After looking through these documents and thinking of the risk exposure, I feel that ABK is pretty safe. Its earnings may be weak due to mark-to-market losses in the future but those are misleading numbers. Unlike mortgage lenders and some of the smaller debt insurers, there is zero risk of this company going bankrupt or running into severe financial stress.

Bull Case

Long History and Solid Balance Sheet

ABK is one of the top companies in the debt insurance business. It is financially solid and should be able to weather any storm. It is a higher quality company than the market perceives. As I speculated above, short-term traders are probaby hammering this stock without knowing anything about the company. This doesn't mean the stock price won't decline further but the fundmentals look solid.

Near All-time Low Valuations

The stock is down almost 40% in the last year. Book value per share is in the $50's and adjusted book value (read company presentation for full definition) is in the $80's. Remember, this was a company that every single analyst thought was worth $100 a few months ago. Analysts aren't necessarily right all the time but losing half its value without any material fraud or scandal is crazy IMO. Financials typically trade at low P/Es but ABK's is extremely low right now. Earnings will weaken in the future but even then ABK looks cheap.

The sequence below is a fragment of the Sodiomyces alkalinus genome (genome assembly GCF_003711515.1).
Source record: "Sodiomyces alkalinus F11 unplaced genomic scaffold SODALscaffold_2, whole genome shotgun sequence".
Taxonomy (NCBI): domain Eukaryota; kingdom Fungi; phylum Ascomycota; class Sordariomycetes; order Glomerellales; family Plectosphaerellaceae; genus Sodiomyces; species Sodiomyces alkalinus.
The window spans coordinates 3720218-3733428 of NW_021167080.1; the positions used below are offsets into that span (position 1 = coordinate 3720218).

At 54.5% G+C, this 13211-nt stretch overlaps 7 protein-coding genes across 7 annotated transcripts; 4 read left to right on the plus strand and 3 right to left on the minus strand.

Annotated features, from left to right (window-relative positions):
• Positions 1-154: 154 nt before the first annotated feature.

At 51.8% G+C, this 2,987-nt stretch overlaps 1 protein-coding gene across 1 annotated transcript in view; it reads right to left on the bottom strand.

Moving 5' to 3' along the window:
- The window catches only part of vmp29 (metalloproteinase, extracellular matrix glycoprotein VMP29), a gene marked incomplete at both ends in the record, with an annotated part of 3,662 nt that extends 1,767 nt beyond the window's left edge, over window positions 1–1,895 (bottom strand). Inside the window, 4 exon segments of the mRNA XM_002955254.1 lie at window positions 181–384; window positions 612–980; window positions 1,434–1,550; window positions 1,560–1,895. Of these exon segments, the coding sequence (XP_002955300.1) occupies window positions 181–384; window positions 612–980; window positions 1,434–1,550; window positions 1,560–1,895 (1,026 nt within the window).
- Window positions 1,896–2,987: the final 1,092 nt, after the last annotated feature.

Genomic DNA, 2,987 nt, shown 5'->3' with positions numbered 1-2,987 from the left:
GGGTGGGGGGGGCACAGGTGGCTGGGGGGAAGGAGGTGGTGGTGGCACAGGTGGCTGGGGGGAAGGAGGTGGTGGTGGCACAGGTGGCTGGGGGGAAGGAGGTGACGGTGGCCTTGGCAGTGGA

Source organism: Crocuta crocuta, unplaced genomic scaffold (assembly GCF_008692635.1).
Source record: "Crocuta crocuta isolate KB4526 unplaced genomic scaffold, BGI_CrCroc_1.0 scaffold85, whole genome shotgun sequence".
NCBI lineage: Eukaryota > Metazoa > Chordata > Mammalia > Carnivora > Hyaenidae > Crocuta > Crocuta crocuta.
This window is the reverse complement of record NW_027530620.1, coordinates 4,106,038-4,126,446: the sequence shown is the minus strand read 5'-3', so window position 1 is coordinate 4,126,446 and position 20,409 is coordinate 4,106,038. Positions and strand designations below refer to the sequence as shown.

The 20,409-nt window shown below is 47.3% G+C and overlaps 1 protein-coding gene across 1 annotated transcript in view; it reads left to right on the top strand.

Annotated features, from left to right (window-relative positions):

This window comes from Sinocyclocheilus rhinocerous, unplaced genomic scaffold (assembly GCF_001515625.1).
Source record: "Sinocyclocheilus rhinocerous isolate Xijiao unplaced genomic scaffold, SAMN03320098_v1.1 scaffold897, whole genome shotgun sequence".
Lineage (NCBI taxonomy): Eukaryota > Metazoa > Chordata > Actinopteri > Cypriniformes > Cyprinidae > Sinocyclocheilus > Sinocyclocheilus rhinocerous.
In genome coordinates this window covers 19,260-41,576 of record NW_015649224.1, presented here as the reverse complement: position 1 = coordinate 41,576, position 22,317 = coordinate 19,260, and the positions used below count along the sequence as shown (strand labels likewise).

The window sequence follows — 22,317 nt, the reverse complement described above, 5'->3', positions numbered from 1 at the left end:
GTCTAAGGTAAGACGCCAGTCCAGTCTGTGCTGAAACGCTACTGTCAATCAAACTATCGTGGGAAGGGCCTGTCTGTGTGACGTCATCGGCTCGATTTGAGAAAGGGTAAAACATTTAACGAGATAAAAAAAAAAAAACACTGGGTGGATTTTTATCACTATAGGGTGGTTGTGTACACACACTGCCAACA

Not As Sensitive to the Economy

Like most insurance companies ABK is not too sensitive to the economy. A slowing economy may impact some government infrastructure products and the like, but it is unlikely to have a big impact on the industry. Since I'm bearish on the economy, this is a good industry to be in. If the present high-flyers (cyclicals, commodities, emerging markets, etc) come crashing down, there is a potential for P/E expansion here.

Good ROE

It's not spectacular compared to other industries but ABK has an industry-leading ROE of around 14%. Even if ROE declines to around 12% over the next 10 years, this is a great number. I typically use ROE to measure the attractivenss of a business. This company is one of the best businesses I have seen that has been sold off in my short investing career. I see a lot of cyclicals and growth stocks with high ROE being sold off at times but they have wildly fluctuating ROE, whereas ABK's ROE has been consistently around 14% for 10 years.